Brazil’s Path to First World Is Strewn with Crime, Pollution and Diseducation

Polluted Tietê To be able to build a nuclear bomb was to hold elite status, whether or not they would be used.  They are good to have around to prove you can build one, a gaudy display of the international nouveau riche.  With time, the atomic bomb lost its luster and it was good just to be the nouveau riche economically. 

Such is the case with Brazil, at least wanting to be one of the nouveau riche.  Up until this present generation, its history is one not conducive with the first-world, dabbling in Socialism and juntas, with occasional heroic but hero-worshipping dabblings in democracy doomed to fail. 

President Lula's effort to pay off the International Monetary Fund was a large step to joining the First World and hoisting Brazil at least into the status of the nouveau riche. 

Brazil, however, has a long way to go to escalate from the emerging BRIC (Brazil, Russia, India, China) economies to the G8, or perhaps the G9.  On the one hand, it has large strategic oil reserves and all the amenities of luxury.  On the other, it is plagued with crime and pollution almost inconceivable. 

For instance, anybody who bears the trappings of a tourist is not safe outside the narrow confines of the tourist.  If the goal of attracting tourism is to encourage spending, then Brazil is failing miserably.

Crime is not an issue that will go away easily, both from the people as well as the police perspective.  It is a leftover from the control economy of the past.  As the Brazilian economy grows, many of these problems will subside because of the emerging middle class.  In addition, the Brazilian government must learn to resist the need to control the economy and trust its people (as well as quit taking bribes). 

The other side of the crime issue is education.  Paying families for their children to stay in school only poisons the learning environment for those willing to strive for an education.  It amounts to free day care for the future thugs of Brazil.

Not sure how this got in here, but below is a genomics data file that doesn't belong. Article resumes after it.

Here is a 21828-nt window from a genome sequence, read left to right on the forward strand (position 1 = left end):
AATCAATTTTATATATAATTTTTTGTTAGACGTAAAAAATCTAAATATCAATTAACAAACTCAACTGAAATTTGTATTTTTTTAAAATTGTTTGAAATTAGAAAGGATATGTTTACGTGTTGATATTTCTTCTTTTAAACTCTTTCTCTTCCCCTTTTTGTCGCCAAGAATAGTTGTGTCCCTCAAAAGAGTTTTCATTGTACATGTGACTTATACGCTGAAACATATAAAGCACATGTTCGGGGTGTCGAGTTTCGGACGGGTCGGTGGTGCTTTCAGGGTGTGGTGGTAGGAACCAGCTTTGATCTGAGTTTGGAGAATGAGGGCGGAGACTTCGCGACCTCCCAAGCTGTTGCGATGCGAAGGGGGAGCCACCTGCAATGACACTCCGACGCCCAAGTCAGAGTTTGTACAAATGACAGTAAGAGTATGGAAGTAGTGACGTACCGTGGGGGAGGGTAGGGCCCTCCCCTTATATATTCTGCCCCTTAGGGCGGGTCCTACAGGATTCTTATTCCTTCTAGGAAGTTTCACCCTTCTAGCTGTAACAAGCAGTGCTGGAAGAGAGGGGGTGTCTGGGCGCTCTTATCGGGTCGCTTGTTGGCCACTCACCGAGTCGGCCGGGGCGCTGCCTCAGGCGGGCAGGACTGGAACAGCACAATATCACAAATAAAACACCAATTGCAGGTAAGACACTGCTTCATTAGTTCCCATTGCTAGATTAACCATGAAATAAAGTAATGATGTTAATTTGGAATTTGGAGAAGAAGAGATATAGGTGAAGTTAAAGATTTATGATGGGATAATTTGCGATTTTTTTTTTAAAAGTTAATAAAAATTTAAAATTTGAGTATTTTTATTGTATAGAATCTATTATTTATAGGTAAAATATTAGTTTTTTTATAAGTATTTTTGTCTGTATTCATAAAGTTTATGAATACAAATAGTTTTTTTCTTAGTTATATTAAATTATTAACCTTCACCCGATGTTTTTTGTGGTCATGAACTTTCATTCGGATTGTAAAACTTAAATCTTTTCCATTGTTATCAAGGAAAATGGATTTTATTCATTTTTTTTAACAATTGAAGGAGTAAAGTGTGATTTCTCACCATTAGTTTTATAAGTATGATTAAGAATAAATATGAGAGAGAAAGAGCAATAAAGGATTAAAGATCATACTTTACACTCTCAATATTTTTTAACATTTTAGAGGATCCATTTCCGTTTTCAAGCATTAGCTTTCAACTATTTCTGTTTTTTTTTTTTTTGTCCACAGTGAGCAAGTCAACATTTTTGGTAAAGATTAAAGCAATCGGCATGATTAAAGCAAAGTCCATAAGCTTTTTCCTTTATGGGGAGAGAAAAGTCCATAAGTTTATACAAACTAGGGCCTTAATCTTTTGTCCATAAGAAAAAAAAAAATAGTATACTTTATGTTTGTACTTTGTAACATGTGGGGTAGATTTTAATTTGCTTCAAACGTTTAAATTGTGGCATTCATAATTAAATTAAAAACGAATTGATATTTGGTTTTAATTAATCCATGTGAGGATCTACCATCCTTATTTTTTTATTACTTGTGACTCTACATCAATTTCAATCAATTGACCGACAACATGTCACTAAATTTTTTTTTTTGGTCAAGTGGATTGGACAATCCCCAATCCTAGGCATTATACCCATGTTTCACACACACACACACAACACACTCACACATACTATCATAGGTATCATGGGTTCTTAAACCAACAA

Paying them for minimal standards might make them more accountable.  It is dangerous enough in the public schools of Brazil for both students and teachers.  Don't make the schools crime factories. 

The more daunting problem is the Dante-like pollution that plagues all of Brazil.  Just a short drive from Guarulhos International Airport to downtown São Paulo reveals the horrors of the pollution problem.  The Tietê River seems a radioactive-green.  Trash is strewn about the rivers and the streets to indifferent excess. 

Air pollution is so bad that I can take a knife and cut out a slice to take home.  In Guarulhos, a stroll through downtown's shopping district has more trash on the streets than shoppers.  Not only does it look poorly to the eye, but shows that Brazilians have no pride for their country. 

We need to take ownership of the streets of Brazil for our health and safety as well as our pride.  Right now, Brazil seems like an atomic power and a bomb has been dropped on the streets of Brazil.  We shouldn't accept third-world status as far as our streets are concerned.

Economic disparity and education woes eventually will take care of themselves as Brazil becomes more affluent and the government takes a lesser role in the economy.  If Brazil is to become a member of a future G9, we need to be a more attractive investment opportunity other than natural resources. 

We need to take our appearance to the next level as a nation, not only for the sake of others but for a beauty we can call our own, like the people of Brazil. 

Pedro Primavera is a freelance writer.  You can reach him at


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